Arminianism-as you point out, a lot of debate swirls around what Arminius himself taught, but don't things get even more dicey when you talk about Arminian-ism, since there seem to be so many descriptions not only by non-Arminians, but so many different versions of Arminianism professed by people who call themselves Arminians?
Exactly. And that does create a problem, and it's complex trying to describe Arminianism. You have to wade through a lot of that, but I don't see it as any different, really, from Reformed theology which has many branches to it and many interpretations of it from outside and from inside. And so what I do in the book is just go back to Arminius in every chapter and ask, "What did Arminius say about this?" and then go to the Remonstrants-the leading ones, like Simon Episcopius, who was Arminius' successor and founded the Remonstrant Seminary in Holland, and then go to Philipp van Limborch, who was a little more left-wing I would say. My main distinction throughout the history of Arminianism is borrowed from Alan P. R. Sell who was the theological secretary of the World Alliance of Reformed Churches for years and is still an active theologian. He distinguishes between "Arminianism of the head," which I trace back to Philipp van Limborch, a Remonstrant in the 1600's, and "Arminianism of the heart," which was typified by both Arminius and Wesley. I call Arminianism of the heart "evangelical Arminianism."
Yes, one of the things you point out that I thought was interesting was that the kind of Arminianism that leads to liberalism pretty easily is the "Arminianism of the head" rather than the "Arminianism of the heart." Could you explain that a little?
Yes. Well I think the story there begins with Philipp van Limborch, although I've read some Reformed critics who want to trace it back to Simon Episcopius, but I've been unable to find this "Arminianism of the head" in him. I believe Philipp Limborch taught at the Remonstrant Seminary and with him we see the beginnings of something new in the stream of Arminian thought, and that is what I would consider a semi-Pelagian tendency, a more optimistic view with regard to human nature, minimizing the necessity of grace, elevation of reason as the main thing people need in order to become converted and live a Christian life. And it isn't a total shift, but you see the beginning of a shift leftward that did, I think, lead to deism, perhaps Unitarianism, but strangely enough to Finney. And when I read Limborch and Finney, who lived a couple hundred years apart, they were saying the same thing.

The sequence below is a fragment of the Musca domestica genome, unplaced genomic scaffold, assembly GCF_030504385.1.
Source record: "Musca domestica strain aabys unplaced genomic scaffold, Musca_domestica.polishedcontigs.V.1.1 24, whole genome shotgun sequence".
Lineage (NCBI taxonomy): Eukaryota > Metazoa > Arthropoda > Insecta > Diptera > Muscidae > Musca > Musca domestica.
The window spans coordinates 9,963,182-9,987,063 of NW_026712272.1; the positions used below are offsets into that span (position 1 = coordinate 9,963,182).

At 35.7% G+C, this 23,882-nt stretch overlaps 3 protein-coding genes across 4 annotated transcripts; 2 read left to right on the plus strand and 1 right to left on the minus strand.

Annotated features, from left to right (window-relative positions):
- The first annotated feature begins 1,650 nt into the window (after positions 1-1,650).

I thought that was fascinating in your book. It's always nice to be able to quote an Arminian pointing out how heterodox Charles Finney was. He was definitely not your garden-variety Arminian, was he?
I don't call him an Arminian at all. In fact, in the book I quote Finney himself about Jonathan Edwards. Of Jonathan Edwards Finney said, "The man I adore, his mistakes I deplore." And I say that of Finney: "The man as an evangelist I adore, but his theological mistakes I deplore." And I do not consider him an Arminian.
You point out in your book that you think most of American evangelicalism tends toward Finney's brand of semi-Pelagianism more than Arminianism.
Right. In fact in the book, near the beginning I say, with my Reformed friends, that garden variety evangelicalism in the pews-and too often in the pulpits-is semi-Pelagian, not Arminian. And yet it gets called Arminian by many people. The whole point of my book is to distinguish between those, between semi-Pelagianism and Arminianism, and I agree with critics who say that American evangelical Christianity is by and large semi-Pelagian-in the sense that they believe we take the initiative. I call it the theology of "Touched by an Angel." In that TV show, many times the angels would say to people, "All you have to do is reach out toward God, and then he'll come down and reach out to you." And there are songs, of course, that say much the same thing. And that's not Arminianism. Arminianism has always stressed and emphasized the initiative of God by prevenient grace.
You've nicely spelled out the difference between Arminianism and semi-Pelagianism. As we get to the differences between Reformation Christianity and Arminianism, would you say that the most basic difference is monergism versus synergism-in other words, God alone saving versus our cooperating, enabled by grace, even willing, by God's grace?
In other words, enabling our cooperation with his grace by his grace.